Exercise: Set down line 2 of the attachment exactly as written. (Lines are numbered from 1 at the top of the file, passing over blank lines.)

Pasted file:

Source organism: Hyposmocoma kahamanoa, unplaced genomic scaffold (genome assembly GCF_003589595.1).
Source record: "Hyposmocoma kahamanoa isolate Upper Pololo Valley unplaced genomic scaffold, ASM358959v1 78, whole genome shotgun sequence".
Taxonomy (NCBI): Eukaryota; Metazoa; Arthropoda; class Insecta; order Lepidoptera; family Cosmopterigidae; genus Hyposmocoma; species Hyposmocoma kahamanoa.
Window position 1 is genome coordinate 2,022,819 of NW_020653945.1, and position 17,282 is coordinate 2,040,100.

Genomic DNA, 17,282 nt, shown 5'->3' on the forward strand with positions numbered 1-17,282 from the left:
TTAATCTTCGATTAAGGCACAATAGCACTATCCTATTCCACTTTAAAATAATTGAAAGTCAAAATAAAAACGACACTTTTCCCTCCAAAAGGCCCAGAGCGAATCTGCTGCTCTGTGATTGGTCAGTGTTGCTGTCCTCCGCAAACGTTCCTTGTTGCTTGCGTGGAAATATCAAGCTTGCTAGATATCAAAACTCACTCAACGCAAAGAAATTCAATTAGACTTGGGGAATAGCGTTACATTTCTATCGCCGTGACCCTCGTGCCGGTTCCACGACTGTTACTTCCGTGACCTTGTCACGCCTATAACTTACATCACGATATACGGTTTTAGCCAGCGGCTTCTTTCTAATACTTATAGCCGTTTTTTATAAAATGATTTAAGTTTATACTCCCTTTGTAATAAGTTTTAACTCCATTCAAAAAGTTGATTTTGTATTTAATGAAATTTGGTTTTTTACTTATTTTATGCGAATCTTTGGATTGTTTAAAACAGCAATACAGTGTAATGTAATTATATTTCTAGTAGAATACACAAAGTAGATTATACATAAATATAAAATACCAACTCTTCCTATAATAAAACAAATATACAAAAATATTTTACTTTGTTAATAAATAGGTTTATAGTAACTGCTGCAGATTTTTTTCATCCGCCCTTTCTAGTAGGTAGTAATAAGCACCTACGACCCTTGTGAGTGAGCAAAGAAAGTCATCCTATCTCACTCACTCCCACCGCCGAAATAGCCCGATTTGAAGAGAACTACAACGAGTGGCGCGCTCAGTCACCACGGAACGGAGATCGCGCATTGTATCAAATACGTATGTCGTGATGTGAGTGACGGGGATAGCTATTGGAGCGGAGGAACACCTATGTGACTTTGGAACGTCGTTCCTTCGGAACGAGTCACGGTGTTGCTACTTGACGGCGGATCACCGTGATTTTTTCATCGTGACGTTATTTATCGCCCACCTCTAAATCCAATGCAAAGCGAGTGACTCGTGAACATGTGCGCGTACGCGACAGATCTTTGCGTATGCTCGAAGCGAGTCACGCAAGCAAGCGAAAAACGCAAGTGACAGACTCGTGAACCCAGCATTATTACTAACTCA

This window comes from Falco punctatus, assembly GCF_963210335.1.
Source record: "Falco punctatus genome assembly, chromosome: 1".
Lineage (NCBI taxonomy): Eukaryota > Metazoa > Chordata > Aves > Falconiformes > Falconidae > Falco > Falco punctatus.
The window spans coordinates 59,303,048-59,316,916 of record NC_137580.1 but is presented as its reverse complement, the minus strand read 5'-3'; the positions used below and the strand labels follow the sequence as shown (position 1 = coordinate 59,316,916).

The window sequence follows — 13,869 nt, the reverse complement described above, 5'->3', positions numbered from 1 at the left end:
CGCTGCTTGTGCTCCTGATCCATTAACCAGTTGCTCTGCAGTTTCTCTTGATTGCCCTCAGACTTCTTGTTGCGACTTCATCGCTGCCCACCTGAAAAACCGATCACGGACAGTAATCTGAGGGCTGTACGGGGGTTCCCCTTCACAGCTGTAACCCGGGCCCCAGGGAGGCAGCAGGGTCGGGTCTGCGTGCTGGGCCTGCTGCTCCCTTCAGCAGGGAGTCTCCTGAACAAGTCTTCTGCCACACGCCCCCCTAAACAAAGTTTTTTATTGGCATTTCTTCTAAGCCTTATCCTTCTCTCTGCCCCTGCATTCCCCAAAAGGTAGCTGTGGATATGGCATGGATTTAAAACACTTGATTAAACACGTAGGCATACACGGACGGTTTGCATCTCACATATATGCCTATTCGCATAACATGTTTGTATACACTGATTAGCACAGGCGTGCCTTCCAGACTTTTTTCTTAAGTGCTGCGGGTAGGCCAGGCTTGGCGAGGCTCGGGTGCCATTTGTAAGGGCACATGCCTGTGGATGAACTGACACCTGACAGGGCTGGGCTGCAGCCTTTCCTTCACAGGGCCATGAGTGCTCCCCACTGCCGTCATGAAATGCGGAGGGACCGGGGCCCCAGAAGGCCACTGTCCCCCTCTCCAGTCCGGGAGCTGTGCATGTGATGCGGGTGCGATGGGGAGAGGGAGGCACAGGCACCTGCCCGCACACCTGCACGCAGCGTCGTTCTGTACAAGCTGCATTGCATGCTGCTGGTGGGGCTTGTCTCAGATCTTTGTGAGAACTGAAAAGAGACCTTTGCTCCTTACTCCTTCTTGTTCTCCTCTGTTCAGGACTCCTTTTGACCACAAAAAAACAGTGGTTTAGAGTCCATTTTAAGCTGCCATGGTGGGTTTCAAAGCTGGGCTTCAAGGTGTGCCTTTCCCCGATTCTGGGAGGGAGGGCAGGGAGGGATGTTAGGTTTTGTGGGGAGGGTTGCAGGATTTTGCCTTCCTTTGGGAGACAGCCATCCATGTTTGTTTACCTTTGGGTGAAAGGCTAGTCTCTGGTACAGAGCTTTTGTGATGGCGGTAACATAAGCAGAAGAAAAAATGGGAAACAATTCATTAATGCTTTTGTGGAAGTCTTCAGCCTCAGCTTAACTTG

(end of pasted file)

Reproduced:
Source record: "Hyposmocoma kahamanoa isolate Upper Pololo Valley unplaced genomic scaffold, ASM358959v1 78, whole genome shotgun sequence".